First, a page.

Follow us on

|

Tribute

Kalpana Lajmi: Lone ranger

Print edition : Oct 26, 2018 T+T-
Kalpana Lajmi .

Kalpana Lajmi .

Kalpana Lajmi (1954-2018) defied conventional wisdom to make path-breaking films that established her as a formidable, feminist voice.

DELETE the word unconventional from your dictionary and you will struggle to describe Kalpana Lajmi. She was all that the patriarchal, stereotypical society did not order. She lived with the legendary Bhupen Hazarika, who was almost 30 years older to her. When she first met him, she was 17 and he was 45. They were together for 40 years until he breathed his last at the age of 85. She looked after him like a wife, nursed him like a mother, pampered him like a sister, and enjoyed his success like a friend. In the last two decades of his life, when his fame touched new heights, she even managed his career, his concerts and his recordings. To the world outside, she was a no-nonsense woman who did not allow her guard to drop when it came to protecting her partner. Inside the privacy of her home, though, she was the one who often put up with his tantrums, his idiosyncrasies and his mood swings.

Yet, she never married him. As she wrote in Bhupen Hazarika: As I knew Him , which was released a few days before she departed from this world: “He always said that both of us should celebrate our love story because it was a special, unique love that was undefined and would remain so given the conservative parameters and construct of society around us. Our lives, from youth to old age, were a continuous journey of mutual passion and love. We stepped into various chapters of our lives, sliding in and out of relationships with men and women, making memories along the way. We cherished some of them but there were some we wished we could forget but couldn’t.”

He was from Assam, the eldest of 10 siblings in a lower-middle-class family. She hailed from the stock of the legendary Guru Dutt and counted Shyam Benegal among her cousins. Socially, there were seemingly intractable polarities. Yet, she made the relationship work.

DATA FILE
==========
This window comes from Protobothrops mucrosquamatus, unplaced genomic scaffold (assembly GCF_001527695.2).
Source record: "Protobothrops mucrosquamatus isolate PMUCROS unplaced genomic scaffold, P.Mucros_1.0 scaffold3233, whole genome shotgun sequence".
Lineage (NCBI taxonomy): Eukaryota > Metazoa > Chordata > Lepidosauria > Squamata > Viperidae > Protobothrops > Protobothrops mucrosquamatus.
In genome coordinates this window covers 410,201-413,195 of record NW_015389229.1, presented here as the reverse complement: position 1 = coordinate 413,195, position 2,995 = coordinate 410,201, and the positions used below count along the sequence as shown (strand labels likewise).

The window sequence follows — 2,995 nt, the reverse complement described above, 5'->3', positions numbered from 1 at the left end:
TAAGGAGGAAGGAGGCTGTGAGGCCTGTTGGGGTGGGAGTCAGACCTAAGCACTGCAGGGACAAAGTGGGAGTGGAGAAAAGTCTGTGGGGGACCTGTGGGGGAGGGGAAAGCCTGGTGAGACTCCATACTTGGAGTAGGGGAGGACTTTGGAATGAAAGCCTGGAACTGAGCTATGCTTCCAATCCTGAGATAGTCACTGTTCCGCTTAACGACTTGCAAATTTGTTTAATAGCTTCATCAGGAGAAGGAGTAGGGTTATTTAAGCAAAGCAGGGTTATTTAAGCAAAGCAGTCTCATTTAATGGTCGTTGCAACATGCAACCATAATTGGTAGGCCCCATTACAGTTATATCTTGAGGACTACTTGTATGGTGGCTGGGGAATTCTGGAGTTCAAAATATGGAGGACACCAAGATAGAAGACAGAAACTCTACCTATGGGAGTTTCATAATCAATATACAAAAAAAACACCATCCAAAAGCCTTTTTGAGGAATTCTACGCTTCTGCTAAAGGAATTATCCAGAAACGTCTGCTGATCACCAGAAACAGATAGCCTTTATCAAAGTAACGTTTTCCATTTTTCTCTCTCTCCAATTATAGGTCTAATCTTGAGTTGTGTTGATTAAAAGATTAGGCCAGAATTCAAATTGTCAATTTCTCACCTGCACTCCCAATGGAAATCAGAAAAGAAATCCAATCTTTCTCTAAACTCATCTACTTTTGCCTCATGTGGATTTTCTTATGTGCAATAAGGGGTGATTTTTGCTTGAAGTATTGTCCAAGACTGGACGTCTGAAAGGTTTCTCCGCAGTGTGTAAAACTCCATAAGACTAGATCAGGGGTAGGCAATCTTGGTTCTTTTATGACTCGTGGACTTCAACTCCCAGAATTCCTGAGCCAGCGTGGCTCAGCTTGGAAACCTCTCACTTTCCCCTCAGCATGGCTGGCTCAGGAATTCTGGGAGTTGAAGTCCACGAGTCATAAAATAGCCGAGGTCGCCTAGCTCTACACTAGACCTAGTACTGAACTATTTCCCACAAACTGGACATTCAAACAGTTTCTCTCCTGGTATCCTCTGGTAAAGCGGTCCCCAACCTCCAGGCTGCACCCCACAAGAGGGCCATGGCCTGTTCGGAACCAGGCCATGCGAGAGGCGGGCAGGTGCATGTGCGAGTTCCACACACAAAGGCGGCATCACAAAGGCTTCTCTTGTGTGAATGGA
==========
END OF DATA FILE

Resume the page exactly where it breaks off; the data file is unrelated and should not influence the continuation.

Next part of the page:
As she wrote: “Perhaps my entry in his life instilled peace, harmony and happiness in his persona and he became a comfortable householder with me. I was totally unaware of the depth of friction and complexities that enveloped the Hazarika household. We never discussed it and perhaps all the relationships that disintegrated in front of his eyes, the loss of his parents, sibling rivalry and jealousy, his wrecked marriage, disillusionment with his only son made him accept me and look upon me, I feel, with the love of a tender, concerned and caring father.”

It was not easy to begin with, their wide age difference apart. She did not know his language. She did not even understand much of his music. Born in an upper-class family, she had not experienced poverty and deprivation. Slowly, she found her way in his life; she learned his language and appreciated his musical genius. Way younger, she looked at him as a father figure of sorts. He indulged her. Slowly, the two warmed up to each other. And without realising it, Hazarika had got the anchor he never thought possible after all the domestic vicissitudes in his life back in Assam.

As for Kalpana Lajmi, she was happy to be in his shade. In that shadow lay comfort, familiarity and warmth.

It took a long time for her painter mother, Lalita, to come to terms with her daughter’s unique status in Hazarika’s life; it reached a fitting culmination when Kalpana Lajmi stepped forward to complete the last lap of Hazarika’s last journey. As she recalled: “He had elicited a promise from me that wherever he expired, I would take him back to Guwahati and cremate him by his beloved Brahmaputra. My mother, who had never approved of my live-in relationship with Bhupen, was the one to insist that I should not desert him now, that I had to forget all my personal pain and give him the dignified farewell that he deserved, thus closing this chapter of my life with fortitude.”

That was in November 2011. A little under eight years later, the curtains came down on Kalpana Lajmi’s life too, following almost a year-long struggle with kidney cancer, during which the actor Soni Razdan stepped forward to help her deal with mounting medical bills.